Wednesday, February 3, 2016

Meat Dishes

I have, at last, done a little more work on the cookbook blog. Check out
for my meaty dinner recipes.

And also, I'm reposting this greatly entertaining statement I read:
"Before [promises of ease in the kitchen took hold in the 1940s and 50s], books about cooking largely admitted what every homemaker knew to be true: that feeding people was backbreaking work, and then you died."
(It came from an article in the Atlantic, here.)

Tuesday, February 2, 2016

Book Picks of the Year

Today, instead of menus, I'd like to look over my favorite books from last year. I had my best reading year ever, at least according to my stats on Goodreads; I finished 36 books, and rated 14 of them at 4 out of 5 stars.

Lonesome Dove, by Larry McMurtry, was one I never would have read without my book club 'making' me; but it turned out to be wonderful. Really very sentimental, despite its Wild West façade.

The best part about it, though, was reading large chunks of it out loud with my husband. He'd read it before, of course, but it had been a while and it was a tender experience to go through it together. And maybe we both cried, I won't tell...

Then we had a movie marathon night as book club ladies and watched the miniseries, which was also just delightful.

Gorky Park, by Martin Cruz Smith, was another stellar book, though it was probably R-rated. But it was just so good, and again, it was one my husband and I found to read out loud and really enjoyed. During that book, we looked forward to bedtime like never before, and scrambled to get the kids down and go relax and read together.

The story is a police procedural-type mystery set in 1980's Russia, and it was really hard to put it down and go to sleep when every chapter felt like a cliff-hanger. The main character is well-drawn and intriguing, and both S. and I have now read the next two books in the same series, though not out loud. There are 3 or 4 more with that main character, and I plan to get through all of them eventually -- though it's good to take breaks between such intense books.

Post Captain, by Patrick O'Brian, is another book that's part of a large series; in this case it's book #2 of the Aubrey & Maturin epic, which runs to 21 volumes. It's basically my husband's favorite series and author in the entire world (closely followed by Elmore Leonard), and he's wanted me to read some for years.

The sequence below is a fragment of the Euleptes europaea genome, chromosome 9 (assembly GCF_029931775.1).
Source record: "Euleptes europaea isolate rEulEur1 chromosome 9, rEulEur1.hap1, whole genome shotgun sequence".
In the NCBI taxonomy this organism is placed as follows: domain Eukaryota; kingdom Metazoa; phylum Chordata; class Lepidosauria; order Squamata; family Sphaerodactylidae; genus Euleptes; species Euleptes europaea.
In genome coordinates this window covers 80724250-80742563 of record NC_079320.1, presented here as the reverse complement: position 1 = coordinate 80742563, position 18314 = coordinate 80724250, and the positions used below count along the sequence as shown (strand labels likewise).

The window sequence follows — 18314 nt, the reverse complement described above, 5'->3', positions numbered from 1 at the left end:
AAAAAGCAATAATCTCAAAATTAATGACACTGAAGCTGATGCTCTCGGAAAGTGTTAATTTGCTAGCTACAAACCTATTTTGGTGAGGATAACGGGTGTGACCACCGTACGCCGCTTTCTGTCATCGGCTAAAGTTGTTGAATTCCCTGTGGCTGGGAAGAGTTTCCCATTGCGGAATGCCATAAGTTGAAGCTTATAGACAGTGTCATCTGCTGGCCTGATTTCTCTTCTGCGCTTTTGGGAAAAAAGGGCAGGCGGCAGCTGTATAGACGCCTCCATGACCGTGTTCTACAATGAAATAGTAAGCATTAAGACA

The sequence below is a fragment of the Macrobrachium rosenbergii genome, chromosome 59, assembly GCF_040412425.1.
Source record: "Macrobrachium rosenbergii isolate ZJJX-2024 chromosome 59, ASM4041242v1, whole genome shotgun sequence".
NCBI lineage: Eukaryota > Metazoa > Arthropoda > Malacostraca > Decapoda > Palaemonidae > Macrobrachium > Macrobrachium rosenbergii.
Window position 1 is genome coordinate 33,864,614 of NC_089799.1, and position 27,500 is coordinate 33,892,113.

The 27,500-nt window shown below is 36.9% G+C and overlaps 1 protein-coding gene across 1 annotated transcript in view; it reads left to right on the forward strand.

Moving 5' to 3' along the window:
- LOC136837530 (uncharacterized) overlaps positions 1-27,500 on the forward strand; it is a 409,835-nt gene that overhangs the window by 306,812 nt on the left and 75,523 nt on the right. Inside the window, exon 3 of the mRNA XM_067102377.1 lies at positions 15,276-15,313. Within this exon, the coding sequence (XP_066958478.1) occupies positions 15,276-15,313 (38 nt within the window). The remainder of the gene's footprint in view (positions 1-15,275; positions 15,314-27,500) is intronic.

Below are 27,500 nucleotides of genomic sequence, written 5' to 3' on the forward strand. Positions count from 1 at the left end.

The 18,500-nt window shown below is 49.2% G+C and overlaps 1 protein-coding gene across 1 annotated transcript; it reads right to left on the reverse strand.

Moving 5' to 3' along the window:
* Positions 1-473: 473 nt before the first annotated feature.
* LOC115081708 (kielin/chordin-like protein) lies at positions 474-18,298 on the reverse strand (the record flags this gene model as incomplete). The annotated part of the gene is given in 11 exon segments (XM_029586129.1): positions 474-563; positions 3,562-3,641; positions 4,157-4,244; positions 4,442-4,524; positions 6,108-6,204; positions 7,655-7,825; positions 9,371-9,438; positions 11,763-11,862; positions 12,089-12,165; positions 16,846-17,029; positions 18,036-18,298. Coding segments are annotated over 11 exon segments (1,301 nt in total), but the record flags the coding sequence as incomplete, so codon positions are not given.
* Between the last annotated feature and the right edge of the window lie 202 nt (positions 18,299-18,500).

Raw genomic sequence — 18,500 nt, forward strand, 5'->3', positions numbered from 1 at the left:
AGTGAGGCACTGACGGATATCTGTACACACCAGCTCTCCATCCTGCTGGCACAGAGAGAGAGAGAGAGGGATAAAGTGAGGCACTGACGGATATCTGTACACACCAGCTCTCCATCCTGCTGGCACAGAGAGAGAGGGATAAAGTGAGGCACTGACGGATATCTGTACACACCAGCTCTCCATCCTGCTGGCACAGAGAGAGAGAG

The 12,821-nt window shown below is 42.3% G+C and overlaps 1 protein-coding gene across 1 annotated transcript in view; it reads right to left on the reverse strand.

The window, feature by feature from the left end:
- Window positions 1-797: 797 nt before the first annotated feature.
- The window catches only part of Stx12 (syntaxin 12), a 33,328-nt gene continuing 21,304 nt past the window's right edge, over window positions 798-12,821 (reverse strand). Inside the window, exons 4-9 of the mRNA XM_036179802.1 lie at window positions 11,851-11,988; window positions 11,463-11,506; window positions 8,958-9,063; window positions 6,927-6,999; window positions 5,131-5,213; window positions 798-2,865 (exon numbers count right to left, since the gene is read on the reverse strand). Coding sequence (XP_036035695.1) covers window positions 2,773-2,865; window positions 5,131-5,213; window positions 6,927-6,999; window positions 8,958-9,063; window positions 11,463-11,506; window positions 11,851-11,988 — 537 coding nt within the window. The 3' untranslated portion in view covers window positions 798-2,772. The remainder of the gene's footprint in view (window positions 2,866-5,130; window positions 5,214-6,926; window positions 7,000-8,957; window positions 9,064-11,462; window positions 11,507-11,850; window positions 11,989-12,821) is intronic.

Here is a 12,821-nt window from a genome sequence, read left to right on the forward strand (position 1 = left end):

I tried a time or two but couldn't get into it, though we read #3 (H.M.S. Surprise) out loud ten years ago, not long after the movie Master and Commander, and I found it all right with his company helping me enjoy it. I didn't take up the series on my own, however.

But it seems that for some reason, this author's style and flow is much better when spoken aloud with your favorite person, because I thought this recent book was so interesting and funny. We laughed out loud often and heartily, and still can make each other instantly smile with inside-joke quotes from the story.

This particular volume is set mostly on land, though it's a naval series, and S. likes to describe it as Jane Austen-esque in its attention to dialogue. All the naval officers (Napoleonic era) who are so comfortable commanding a ship, braving the seaman's life of danger and uncertainty, are completely out of their element when 'peace breaks out' and they're subject to a gauntlet of debt-collectors and ladies in upper-class drawing rooms. Though of course, there are still great sea battles in the story to round things out as needed.

I won't go into intense detail on the rest of the books I might recommend from my 2015 list, but here are a few more, both fiction and nonfiction.

Shades of Milk and Honey, by Mary Robinette Kowal -- A lightly magicalized version of Pride and Prejudice.
Where'd You Go, Bernadette, by Maria Semple -- A funny send-up of suburban mommyhood, with a little bit of a mystery woven in.
All the Light We Cannot See, by Anthony Doerr -- A surprisingly good addition to the WWII historical fiction genre, this book has won so many literary prizes that it can be quite a wait to get it from the library. Worth the wait.

Sync: The Emerging Science of Spontaneous Order, by Steven Strogatz -- This went right along with some of the online courses I've taken in chaos theory and dynamical systems, but even aside from that, a good and interesting layman's read as well.
The Legal Analyst: A Toolkit for Thinking about the Law, by Ward Farnsworth -- We had to get this one on interlibrary loan, but my husband and I both found it very clear and insightful. (And he's already a lawyer!)
The Sixth Extinction: An Unnatural History, by Elizabeth Kolbert -- This was fascinating and eye-opening, and I found myself talking about it and thinking about it a lot in other contexts while I was reading it.

Oddly, I only read one food-related book in 2015 (if you don't count cookbooks) -- The Third Plate, by Dan Barber. I only rated it 3 stars at the time and felt like it was a little too, I don't know, esoteric and on the fringes of what average citizens like myself could care about. But then throughout the rest of the year (I read it in January), I kept seeing news and ideas and farm philosophies (as I got my new job at the farm) that went right back to a lot of what he had written. So it turns out the book had more relevance than I expected, and I'd say it's a decent pick to read.


Wednesday, January 20, 2016

Artisan Breads

I've still been experimenting tons with various fancy-shmancy artisan loaves. Today I baked a batch of white-with-poolish.